That's fair, I did exaggerate the number slightly and the whole comment was a bit tongue in cheek. I still can't remember a single US Open where it wasn't mentioned at least once, however, and I know I've heard it outside of the US Open when someone shoots a good score on Sunday. I think the most I heard it was back in 2007 when the Open was back at Oakmont and in 2016 at the Open Championship when Henrik shot 63 to win on Sunday like Miller did. Those two events were appropriate to make comparisons during, however.

My realistic complaint is just that I feel like he's pretty negative sometimes (ironic, considering I'm using it as the reason I don't prefer him), and I prefer Faldo in that respect. Miller calls it how he sees it, which is nice, but how he sees it is just a bit critical for me.

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1 hour ago, Pretzel said:

That's fair, I did exaggerate the number slightly and the whole comment was a bit tongue in cheek. I still can't remember a single US Open where it wasn't mentioned at least once, however, and I know I've heard it outside of the US Open when someone shoots a good score on Sunday. I think the most I heard it was back in 2007 when the Open was back at Oakmont and in 2016 at the Open Championship when Henrik shot 63 to win on Sunday like Miller did. Those two events were appropriate to make comparisons during, however.

I feel like almost every time it's brought up, it was Gary Koch… or one of the other walking or tower guys, and then Johnny downplayed it and moved on.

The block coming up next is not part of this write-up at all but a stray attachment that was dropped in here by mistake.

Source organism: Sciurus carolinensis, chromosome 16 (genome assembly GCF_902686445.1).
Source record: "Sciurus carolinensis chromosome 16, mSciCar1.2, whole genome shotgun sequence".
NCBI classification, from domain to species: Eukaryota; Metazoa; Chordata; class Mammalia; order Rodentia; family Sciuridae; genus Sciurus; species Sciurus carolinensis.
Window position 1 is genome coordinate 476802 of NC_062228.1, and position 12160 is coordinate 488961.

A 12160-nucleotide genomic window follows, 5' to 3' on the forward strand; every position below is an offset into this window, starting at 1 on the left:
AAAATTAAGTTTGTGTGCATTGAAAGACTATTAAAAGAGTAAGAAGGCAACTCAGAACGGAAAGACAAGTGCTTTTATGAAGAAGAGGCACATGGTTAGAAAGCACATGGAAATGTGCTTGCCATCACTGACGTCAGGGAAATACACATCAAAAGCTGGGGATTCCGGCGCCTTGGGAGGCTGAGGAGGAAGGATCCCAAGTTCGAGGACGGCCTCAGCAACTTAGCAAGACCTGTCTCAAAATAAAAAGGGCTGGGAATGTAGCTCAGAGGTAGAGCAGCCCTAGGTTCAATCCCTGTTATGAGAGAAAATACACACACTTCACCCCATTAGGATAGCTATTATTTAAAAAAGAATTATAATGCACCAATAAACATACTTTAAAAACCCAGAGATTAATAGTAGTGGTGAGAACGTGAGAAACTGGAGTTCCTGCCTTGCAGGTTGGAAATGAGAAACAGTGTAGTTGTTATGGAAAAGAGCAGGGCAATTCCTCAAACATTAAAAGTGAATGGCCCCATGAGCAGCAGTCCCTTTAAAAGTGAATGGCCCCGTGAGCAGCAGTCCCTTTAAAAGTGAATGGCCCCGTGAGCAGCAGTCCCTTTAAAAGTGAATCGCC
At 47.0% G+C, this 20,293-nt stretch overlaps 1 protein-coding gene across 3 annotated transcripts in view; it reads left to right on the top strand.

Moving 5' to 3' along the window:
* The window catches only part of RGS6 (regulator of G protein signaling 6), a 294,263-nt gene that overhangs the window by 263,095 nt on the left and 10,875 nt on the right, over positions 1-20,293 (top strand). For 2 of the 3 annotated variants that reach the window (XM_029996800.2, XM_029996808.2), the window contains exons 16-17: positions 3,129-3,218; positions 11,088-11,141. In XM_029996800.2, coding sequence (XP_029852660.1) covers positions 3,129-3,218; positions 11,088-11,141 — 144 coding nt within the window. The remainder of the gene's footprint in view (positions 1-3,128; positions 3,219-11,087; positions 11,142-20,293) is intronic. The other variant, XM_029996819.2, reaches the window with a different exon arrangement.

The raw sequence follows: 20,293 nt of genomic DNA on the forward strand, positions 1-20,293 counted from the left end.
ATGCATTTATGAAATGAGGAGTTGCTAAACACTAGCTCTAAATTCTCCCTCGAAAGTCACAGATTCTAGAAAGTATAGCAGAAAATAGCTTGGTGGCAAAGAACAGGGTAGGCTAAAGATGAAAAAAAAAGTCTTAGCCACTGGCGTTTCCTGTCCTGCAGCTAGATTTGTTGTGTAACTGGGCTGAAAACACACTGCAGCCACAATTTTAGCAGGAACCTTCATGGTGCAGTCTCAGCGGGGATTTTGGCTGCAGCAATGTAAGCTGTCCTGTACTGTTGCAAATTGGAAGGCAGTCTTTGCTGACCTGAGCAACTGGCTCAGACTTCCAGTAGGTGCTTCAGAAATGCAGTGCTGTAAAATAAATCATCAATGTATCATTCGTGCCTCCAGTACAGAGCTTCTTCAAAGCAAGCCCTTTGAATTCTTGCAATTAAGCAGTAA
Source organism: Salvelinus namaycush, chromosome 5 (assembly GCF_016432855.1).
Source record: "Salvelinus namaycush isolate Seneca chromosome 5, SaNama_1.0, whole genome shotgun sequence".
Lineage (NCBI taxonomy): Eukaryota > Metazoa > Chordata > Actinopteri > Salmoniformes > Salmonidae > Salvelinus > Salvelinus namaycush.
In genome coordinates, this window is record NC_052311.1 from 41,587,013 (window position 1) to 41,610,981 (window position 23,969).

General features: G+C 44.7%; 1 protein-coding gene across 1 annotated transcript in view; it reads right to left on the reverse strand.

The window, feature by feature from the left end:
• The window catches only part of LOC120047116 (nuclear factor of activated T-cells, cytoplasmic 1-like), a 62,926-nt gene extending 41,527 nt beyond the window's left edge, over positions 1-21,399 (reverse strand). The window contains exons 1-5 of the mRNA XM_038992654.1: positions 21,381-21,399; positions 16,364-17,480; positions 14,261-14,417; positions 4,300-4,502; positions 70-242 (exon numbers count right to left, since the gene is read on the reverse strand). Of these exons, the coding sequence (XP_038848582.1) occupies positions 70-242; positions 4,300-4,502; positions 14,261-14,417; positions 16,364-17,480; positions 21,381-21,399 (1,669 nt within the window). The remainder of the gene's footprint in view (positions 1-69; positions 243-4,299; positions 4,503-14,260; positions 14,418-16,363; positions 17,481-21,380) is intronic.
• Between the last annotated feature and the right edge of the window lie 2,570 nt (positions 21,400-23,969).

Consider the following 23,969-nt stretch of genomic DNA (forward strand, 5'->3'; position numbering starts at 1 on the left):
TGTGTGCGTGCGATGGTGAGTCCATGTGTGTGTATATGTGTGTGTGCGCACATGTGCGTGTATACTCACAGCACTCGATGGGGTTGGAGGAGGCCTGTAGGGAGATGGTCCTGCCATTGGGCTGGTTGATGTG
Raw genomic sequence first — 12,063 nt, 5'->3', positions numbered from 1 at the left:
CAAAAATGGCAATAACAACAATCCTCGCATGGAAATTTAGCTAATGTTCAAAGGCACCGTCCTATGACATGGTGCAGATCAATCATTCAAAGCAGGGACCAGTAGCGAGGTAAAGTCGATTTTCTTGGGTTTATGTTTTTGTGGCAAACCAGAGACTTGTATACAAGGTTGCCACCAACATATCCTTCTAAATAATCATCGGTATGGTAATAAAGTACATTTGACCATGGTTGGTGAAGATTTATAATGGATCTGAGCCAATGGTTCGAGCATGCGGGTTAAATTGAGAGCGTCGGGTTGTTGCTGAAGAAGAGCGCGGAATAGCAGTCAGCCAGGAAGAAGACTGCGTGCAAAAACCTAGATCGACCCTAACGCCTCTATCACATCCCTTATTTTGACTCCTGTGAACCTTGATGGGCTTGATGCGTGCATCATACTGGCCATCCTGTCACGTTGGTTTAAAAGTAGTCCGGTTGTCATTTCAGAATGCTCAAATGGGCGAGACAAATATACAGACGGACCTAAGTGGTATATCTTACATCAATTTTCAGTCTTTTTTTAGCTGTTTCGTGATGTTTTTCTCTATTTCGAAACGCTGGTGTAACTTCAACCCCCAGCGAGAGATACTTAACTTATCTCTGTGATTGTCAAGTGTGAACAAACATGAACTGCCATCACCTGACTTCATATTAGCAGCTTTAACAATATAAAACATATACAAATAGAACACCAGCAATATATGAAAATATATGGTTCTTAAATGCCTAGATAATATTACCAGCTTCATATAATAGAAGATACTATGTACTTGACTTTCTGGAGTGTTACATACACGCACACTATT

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I remember Miller as a player and saw him play live many times and I even caddied in a group with him for two rounds on the Tour back in the 70's (I had Jerry McGee's bag). But his broadcasting career is what I will remember most because I think he was the best. 

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Doesn't "legacy" mean how people will remember you even after we're all dead?  Who will remember any golf announcer/analyst in 50 years?  Do young people even know the name "Ken Venturi?"  If Johnny is remembered at all in future generations, I think it will have to be as the golfer.  Nicklaus, the golf architect, will still be remembered more as the golfer. 

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5 minutes ago, Herkimer said:

Doesn't "legacy" mean how people will remember you even after we're all dead?  Who will remember any golf announcer/analyst in 50 years?  Do young people even know the name "Ken Venturi?"  If Johnny is remembered at all in future generations, I think it will have to be as the golfer.  Nicklaus, the golf architect, will still be remembered more as the golfer. 

I know Ken Venturi. And I know him as a player, too.

Nicklaus as an architect is not comparable to Johnny Miller as an announcer.

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16 hours ago, iacas said:

I know Ken Venturi. And I know him as a player, too.